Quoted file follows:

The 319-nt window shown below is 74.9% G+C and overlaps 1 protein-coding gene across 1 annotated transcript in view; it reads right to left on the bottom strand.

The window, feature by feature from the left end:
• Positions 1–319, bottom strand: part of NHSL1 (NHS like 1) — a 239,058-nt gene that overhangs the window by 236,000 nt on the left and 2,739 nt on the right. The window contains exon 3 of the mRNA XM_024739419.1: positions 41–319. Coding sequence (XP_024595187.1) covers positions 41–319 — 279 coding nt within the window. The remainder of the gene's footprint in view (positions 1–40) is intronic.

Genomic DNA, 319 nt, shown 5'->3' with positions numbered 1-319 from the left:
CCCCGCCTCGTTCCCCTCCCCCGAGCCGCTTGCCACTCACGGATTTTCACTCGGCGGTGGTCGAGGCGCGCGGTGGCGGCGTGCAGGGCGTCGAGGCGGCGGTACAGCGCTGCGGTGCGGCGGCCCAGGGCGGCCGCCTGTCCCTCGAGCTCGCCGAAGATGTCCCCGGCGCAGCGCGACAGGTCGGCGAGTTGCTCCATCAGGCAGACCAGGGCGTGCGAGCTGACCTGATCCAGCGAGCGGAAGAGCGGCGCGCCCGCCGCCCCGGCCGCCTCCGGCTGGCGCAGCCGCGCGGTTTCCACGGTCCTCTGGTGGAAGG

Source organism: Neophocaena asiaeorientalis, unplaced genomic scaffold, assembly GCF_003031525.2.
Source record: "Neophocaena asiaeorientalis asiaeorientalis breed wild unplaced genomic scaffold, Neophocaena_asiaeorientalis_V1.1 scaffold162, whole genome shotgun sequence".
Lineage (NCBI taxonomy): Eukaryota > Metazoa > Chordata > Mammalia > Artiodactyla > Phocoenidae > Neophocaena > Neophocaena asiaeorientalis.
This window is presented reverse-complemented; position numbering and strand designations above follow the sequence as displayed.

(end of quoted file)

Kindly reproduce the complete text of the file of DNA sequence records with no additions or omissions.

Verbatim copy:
The 319-nt window shown below is 74.9% G+C and overlaps 1 protein-coding gene across 1 annotated transcript in view; it reads right to left on the bottom strand.

The window, feature by feature from the left end:
• Positions 1–319, bottom strand: part of NHSL1 (NHS like 1) — a 239,058-nt gene that overhangs the window by 236,000 nt on the left and 2,739 nt on the right. The window contains exon 3 of the mRNA XM_024739419.1: positions 41–319. Coding sequence (XP_024595187.1) covers positions 41–319 — 279 coding nt within the window. The remainder of the gene's footprint in view (positions 1–40) is intronic.

Genomic DNA, 319 nt, shown 5'->3' with positions numbered 1-319 from the left:
CCCCGCCTCGTTCCCCTCCCCCGAGCCGCTTGCCACTCACGGATTTTCACTCGGCGGTGGTCGAGGCGCGCGGTGGCGGCGTGCAGGGCGTCGAGGCGGCGGTACAGCGCTGCGGTGCGGCGGCCCAGGGCGGCCGCCTGTCCCTCGAGCTCGCCGAAGATGTCCCCGGCGCAGCGCGACAGGTCGGCGAGTTGCTCCATCAGGCAGACCAGGGCGTGCGAGCTGACCTGATCCAGCGAGCGGAAGAGCGGCGCGCCCGCCGCCCCGGCCGCCTCCGGCTGGCGCAGCCGCGCGGTTTCCACGGTCCTCTGGTGGAAGG

Source organism: Neophocaena asiaeorientalis, unplaced genomic scaffold, assembly GCF_003031525.2.
Source record: "Neophocaena asiaeorientalis asiaeorientalis breed wild unplaced genomic scaffold, Neophocaena_asiaeorientalis_V1.1 scaffold162, whole genome shotgun sequence".
Lineage (NCBI taxonomy): Eukaryota > Metazoa > Chordata > Mammalia > Artiodactyla > Phocoenidae > Neophocaena > Neophocaena asiaeorientalis.
This window is presented reverse-complemented; position numbering and strand designations above follow the sequence as displayed.